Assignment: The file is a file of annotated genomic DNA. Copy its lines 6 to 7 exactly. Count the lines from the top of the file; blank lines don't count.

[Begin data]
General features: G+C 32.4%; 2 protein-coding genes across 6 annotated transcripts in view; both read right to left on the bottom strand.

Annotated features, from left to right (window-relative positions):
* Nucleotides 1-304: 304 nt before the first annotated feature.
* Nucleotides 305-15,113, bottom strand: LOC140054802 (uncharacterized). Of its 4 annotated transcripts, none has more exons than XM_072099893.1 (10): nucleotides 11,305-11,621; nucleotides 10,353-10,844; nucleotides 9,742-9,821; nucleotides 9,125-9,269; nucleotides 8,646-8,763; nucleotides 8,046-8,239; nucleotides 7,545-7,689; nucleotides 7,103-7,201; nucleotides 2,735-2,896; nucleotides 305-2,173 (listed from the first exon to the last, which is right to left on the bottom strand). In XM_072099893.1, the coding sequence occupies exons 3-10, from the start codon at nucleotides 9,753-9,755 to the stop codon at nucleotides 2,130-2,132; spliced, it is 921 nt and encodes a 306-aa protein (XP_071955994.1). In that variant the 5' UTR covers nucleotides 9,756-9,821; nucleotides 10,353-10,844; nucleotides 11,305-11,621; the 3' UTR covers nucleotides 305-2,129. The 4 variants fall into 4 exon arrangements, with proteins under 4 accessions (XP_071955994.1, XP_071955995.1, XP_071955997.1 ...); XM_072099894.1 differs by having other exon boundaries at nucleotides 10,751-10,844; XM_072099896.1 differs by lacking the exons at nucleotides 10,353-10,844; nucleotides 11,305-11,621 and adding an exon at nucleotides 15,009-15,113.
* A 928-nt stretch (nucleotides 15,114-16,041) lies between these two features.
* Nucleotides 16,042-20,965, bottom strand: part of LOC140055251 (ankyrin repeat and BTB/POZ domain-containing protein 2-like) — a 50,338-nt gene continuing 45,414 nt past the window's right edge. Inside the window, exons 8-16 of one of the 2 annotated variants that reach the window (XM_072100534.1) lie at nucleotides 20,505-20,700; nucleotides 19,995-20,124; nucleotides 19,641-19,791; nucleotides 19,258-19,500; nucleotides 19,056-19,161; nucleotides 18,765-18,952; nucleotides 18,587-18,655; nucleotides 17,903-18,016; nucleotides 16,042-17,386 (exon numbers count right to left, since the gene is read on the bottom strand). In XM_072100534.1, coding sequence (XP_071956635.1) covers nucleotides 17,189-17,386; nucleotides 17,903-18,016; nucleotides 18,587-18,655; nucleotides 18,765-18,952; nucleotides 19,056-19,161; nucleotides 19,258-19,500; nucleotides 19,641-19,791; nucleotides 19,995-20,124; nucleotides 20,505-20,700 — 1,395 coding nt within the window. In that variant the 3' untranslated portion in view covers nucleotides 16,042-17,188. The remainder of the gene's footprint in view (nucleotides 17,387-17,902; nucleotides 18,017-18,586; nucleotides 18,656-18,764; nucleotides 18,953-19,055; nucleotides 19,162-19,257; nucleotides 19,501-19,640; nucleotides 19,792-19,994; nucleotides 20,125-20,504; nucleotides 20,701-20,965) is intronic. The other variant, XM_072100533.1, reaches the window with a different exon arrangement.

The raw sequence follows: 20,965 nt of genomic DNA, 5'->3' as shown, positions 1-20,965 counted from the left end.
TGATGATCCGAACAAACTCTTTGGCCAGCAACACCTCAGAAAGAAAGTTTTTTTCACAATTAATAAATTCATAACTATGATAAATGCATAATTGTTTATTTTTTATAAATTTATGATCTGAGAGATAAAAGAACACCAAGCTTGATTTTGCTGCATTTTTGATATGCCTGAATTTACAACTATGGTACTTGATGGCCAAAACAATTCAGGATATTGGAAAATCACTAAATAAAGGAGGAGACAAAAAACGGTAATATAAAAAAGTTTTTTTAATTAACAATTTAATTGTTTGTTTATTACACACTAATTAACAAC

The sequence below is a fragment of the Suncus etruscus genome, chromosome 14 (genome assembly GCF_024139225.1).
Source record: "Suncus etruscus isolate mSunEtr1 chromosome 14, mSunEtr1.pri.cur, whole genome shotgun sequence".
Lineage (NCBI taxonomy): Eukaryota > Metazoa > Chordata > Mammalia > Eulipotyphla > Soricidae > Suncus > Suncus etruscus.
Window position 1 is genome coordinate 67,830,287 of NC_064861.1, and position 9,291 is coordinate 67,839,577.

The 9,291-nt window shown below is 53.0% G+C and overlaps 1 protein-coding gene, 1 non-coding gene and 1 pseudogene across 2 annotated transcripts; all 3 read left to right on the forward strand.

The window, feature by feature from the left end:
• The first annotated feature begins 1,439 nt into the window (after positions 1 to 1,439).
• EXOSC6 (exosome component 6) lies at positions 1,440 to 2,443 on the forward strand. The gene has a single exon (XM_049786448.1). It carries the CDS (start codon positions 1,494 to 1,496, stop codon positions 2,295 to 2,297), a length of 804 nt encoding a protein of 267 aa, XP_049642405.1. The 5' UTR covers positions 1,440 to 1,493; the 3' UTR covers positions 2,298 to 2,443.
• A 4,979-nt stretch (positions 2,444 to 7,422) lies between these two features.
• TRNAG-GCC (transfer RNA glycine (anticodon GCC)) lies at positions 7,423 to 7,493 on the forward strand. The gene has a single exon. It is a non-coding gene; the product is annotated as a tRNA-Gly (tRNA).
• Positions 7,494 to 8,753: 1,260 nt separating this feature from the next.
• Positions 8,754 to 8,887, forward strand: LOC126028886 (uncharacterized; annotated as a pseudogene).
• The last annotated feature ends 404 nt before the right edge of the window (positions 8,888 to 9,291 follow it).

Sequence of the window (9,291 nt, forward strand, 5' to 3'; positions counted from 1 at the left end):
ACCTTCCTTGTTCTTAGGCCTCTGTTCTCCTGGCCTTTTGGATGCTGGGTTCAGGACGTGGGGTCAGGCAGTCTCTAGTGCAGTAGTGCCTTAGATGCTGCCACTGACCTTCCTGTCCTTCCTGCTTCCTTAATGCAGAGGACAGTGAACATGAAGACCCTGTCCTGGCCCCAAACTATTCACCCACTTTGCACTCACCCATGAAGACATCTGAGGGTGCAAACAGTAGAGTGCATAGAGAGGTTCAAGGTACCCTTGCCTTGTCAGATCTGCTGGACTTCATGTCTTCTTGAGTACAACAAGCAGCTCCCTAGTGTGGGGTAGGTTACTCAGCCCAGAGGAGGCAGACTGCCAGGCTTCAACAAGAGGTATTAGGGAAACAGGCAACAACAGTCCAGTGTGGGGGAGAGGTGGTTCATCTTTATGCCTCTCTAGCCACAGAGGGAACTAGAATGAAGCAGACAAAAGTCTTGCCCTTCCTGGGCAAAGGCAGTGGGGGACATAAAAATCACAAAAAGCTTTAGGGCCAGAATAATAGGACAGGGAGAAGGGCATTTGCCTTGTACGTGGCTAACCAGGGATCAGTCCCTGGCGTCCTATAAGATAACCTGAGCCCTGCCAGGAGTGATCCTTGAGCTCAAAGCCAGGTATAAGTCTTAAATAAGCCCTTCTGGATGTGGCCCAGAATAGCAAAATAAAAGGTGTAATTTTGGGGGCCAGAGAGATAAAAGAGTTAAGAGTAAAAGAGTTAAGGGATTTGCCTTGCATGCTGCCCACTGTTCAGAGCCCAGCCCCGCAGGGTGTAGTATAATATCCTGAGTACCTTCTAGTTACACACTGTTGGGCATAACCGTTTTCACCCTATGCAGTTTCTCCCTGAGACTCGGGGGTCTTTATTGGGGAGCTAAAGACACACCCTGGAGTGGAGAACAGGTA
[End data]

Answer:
* Nucleotides 16,042-20,965, bottom strand: part of LOC140055251 (ankyrin repeat and BTB/POZ domain-containing protein 2-like) — a 50,338-nt gene continuing 45,414 nt past the window's right edge. Inside the window, exons 8-16 of one of the 2 annotated variants that reach the window (XM_072100534.1) lie at nucleotides 20,505-20,700; nucleotides 19,995-20,124; nucleotides 19,641-19,791; nucleotides 19,258-19,500; nucleotides 19,056-19,161; nucleotides 18,765-18,952; nucleotides 18,587-18,655; nucleotides 17,903-18,016; nucleotides 16,042-17,386 (exon numbers count right to left, since the gene is read on the bottom strand). In XM_072100534.1, coding sequence (XP_071956635.1) covers nucleotides 17,189-17,386; nucleotides 17,903-18,016; nucleotides 18,587-18,655; nucleotides 18,765-18,952; nucleotides 19,056-19,161; nucleotides 19,258-19,500; nucleotides 19,641-19,791; nucleotides 19,995-20,124; nucleotides 20,505-20,700 — 1,395 coding nt within the window. In that variant the 3' untranslated portion in view covers nucleotides 16,042-17,188. The remainder of the gene's footprint in view (nucleotides 17,387-17,902; nucleotides 18,017-18,586; nucleotides 18,656-18,764; nucleotides 18,953-19,055; nucleotides 19,162-19,257; nucleotides 19,501-19,640; nucleotides 19,792-19,994; nucleotides 20,125-20,504; nucleotides 20,701-20,965) is intronic. The other variant, XM_072100533.1, reaches the window with a different exon arrangement.

The raw sequence follows: 20,965 nt of genomic DNA, 5'->3' as shown, positions 1-20,965 counted from the left end.